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1'111'1T".J'l1 The Tribunal…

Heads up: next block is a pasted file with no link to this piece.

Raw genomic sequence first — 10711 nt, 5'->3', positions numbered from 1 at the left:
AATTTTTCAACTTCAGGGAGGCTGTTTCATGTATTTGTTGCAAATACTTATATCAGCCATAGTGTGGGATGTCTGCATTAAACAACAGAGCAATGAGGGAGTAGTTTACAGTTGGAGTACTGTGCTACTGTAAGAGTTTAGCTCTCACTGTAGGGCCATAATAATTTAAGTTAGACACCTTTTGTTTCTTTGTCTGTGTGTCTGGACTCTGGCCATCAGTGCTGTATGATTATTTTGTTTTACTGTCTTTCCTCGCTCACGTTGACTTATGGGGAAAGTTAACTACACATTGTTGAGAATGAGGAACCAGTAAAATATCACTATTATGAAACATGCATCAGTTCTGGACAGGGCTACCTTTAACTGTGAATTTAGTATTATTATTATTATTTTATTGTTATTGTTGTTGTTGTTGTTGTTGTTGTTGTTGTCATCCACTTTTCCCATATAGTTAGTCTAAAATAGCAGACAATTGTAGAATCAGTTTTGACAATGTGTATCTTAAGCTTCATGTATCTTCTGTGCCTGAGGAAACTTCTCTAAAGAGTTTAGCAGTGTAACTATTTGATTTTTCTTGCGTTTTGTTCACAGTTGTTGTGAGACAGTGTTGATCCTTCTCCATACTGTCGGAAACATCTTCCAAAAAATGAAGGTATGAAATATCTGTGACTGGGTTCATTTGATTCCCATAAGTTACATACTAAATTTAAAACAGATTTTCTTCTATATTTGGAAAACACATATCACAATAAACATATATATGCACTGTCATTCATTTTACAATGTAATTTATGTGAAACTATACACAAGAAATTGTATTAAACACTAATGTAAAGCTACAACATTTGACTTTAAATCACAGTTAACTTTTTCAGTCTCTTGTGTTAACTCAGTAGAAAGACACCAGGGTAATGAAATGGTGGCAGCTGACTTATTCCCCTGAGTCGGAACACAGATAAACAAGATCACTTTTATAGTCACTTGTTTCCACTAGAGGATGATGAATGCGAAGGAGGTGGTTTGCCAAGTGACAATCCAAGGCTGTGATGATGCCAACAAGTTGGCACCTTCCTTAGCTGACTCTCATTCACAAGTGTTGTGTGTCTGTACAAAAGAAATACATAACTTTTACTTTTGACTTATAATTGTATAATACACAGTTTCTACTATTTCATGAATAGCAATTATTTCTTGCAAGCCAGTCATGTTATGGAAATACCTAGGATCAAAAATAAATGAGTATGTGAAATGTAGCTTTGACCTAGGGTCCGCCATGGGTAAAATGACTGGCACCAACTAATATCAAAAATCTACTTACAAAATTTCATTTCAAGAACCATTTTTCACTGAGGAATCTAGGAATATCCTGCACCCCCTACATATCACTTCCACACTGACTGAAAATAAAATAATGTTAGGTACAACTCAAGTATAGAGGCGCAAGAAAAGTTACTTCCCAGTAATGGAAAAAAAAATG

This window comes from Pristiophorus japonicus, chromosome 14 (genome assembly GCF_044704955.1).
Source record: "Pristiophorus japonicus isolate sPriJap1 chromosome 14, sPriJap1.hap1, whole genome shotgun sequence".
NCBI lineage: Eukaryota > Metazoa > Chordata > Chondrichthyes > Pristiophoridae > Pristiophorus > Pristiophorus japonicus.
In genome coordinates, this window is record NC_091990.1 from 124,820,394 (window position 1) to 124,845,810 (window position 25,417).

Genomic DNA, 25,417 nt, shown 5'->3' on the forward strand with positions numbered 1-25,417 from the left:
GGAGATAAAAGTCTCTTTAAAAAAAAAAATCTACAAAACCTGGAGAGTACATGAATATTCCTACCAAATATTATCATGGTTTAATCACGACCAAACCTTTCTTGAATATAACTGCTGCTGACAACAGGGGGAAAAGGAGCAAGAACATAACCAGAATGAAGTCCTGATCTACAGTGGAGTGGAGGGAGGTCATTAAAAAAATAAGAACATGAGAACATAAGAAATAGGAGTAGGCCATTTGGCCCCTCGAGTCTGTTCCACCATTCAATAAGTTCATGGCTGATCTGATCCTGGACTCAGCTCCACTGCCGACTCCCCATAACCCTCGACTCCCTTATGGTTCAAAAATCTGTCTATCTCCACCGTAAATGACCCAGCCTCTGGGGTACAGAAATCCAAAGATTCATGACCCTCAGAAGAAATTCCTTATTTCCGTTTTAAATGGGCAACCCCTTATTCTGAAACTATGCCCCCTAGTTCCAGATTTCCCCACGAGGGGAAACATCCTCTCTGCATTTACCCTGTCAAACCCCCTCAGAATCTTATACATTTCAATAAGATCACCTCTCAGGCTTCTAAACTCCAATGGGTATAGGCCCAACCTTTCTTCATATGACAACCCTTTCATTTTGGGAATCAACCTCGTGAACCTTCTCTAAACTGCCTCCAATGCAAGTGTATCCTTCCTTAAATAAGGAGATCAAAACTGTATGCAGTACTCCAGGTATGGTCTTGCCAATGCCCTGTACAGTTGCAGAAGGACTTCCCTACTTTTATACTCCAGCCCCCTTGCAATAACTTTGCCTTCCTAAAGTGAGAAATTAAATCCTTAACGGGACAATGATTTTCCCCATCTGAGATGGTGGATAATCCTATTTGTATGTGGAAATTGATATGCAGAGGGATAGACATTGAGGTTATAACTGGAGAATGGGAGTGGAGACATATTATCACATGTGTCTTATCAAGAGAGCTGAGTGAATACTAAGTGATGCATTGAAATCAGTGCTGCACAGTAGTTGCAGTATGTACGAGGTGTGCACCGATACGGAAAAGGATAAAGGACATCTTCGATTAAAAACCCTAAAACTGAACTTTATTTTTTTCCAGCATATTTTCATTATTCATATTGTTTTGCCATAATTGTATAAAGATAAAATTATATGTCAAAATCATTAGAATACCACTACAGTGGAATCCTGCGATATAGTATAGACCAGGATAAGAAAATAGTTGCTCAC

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1'111 '1T". J 'l1 The Tribunal o RESULT OF THURSDAY'S APPEALS. I A meeting ói the Borough Tribunal was held on Thursday evening when the Mayor (Aid. D. James Davies) presided. Mot Strong Enough. I Morris Cohen, a rag collector, who had been re-classified C2, said he was a mar- ried man with three children. He had three brothers serving with the Colours, and on account of ill-health he was ob- liged to give up his trade as a tailor. Aid. Nathan Griffiths: You admit that your business is not of national import- ance ? I Appellant: I think it is. Aid. Griffiths: Well, you know the Cor- poration were agitated quite recently be- cause of the offensive smells from the yard. The Mayor: The Tribunal want to know what you want the man in the Army for? Lieut. Ingrams: Making roads, sir. The Mayor: He would not be kept at work indoors ? Lieut. Ingrams No sir. Cohen: I am positive t cannot do road making as I am not strong enough* I would have volunteered just like my three brothers have done if I felt fit. Ald. Griffiths: Oh, don't give up the ghost (laughter). The appeal was dismissed, the man net to be called up for two months. Of National importance. I Solomon Miron, engraver, in appealing, said ho was passed C 2, and did a lot of work for the controlled firms in the town. He was in the Volunteer Battalion being orerly-room Sergeant. Originally he was rejected, j The Mayor: This man is doing work of national importance. We give him con- ditional exemption for sx months. in a Certified Occupation. i In the case of Joseph White, Messrs. 1 Brown, Thomas and John, contractors, appealed. Mr. John said the man, who was a mar- ried man with two children, was engaged in hauling timber. He had four brothers with the Colours, one of whom had bqpn killed, while another had been discharged. He was 29 years of age. Lieut. Ingrams: How many hauliers have you got apart from this man ?— Three. Weren't you sued for damages at the County Court by a. haulier because you dismissed him without notice es. Why did you dismiss him ?—Because he would not work. Lieut. Ingrams: I don't see why you should dismiss him if there is -a. shortage of ba-,illcl?ls. Mr. John Oh dear, but he would only do as a shepherd, doing nothing except looking at sheep (laughter). 'j Lieut. Ingrams: What was he before you engaged him ?-A busman, and L, c, was well used to sitting down (renewed laughter). How long was he in your employ ?-IF months. Then you were a long time finding him out, weren't you ?—He was getting worse as time went on. Lieut. Ingrams Can you fell timber ? White I can swing a 71b. axe with any- one; I don't care who he is. Replying to the Mayor, Mr. John said he had 300 trees that required felling from, one to 3 feet in diameter. The timber was on the Stradey Estate. The Tribunal ruled that the man was in j a certified occupation. j nme Months. Harry H. Bateson (31), a married man with six children, was reported to ha n been released under the munitions scheme made a personal appeal. A representative of the Welsh Tin- stamping Co. asked to be allowed to make a statement as to the national importance of the man's tVcrk. This was ruled out of order as the I munitions o ffi cer had alreadv d^alt with the point. ,I:. T r<c 1" '1.{- The Town Clerk It is funny that I man with six children should be wombed ¡ out. [ Lieut. Ingrams What do you earn ? Bateson: C2 12s. per week. Lieut. Ingrams: Do you know you would get an enormous allowance if you went to the Army?—Then you don't want me in the Army (laughter). Postponed for three months. Can't Touch Irishmen. The next appellant was Fred J. Allen, a nitro-glycerine worker, who said he was a married man with three children. There were, he added, several single Class A I men doing the same work who had not been called up. Lieut. Ingrams: AVe can't touch Irish- men, and they wont do their duty to the country. Allen volunteered to join the Army in six months, and this was agreed to. I "The Only Lamb." In the case of m. Thomas, an engine- man in the employ of Mr. Hughes, con- tractor, Mr. F. N. Powell appealed. Mr. Hughes said that Thomas had been in his employ for the last ten years, and during the last two years he had been the engineman at the saw mills. About -0 employees of the firm had joined the Army, and this was the only fit man re- maining. Lieut. Ingrams: Don't you think you could spare this man in six months ? Mr. Powell: He is the only lamb Mr. Hughes has (laughter). j Postponed for three months. I Position of Behinders. D. T. Morgan (18), who had been classed A, said he was a behinder in the employ of Messrs. Richard Thomas and Co. He appealed on domestic grounds, and said three of his brothers and a step-brother had joined the Colours one of w hom had been killed. Mr. Hayton Williams who represented the appellant, said he understood there was an arrangement between Capt. Bathurst and Mr Tom Griffiths, the sec- retary of the Union, that behinders and rollermen between the age of IS and 23 years were not to be called up. Lieut. Ingrams: That does not apply to men who have been called up. The Mayor: But the tinplatc works can- not get along without behinders and rollermen, and Llanelly should not be | punished more than any other district. Lieut. Ingrams: I don't want to punish Llanelly or any district. The Mayor: Then will you agree to ad- iourn the case for a month to see exactly what the position is ? Lieut. Ingrams: I will agree to adjourn it for a week. The Mayor: We postpone the case for a month and you can appeal. Lieut. Ingrams: Yes I will. The Mayor: I don't suppose the case will be heard for a month though. j

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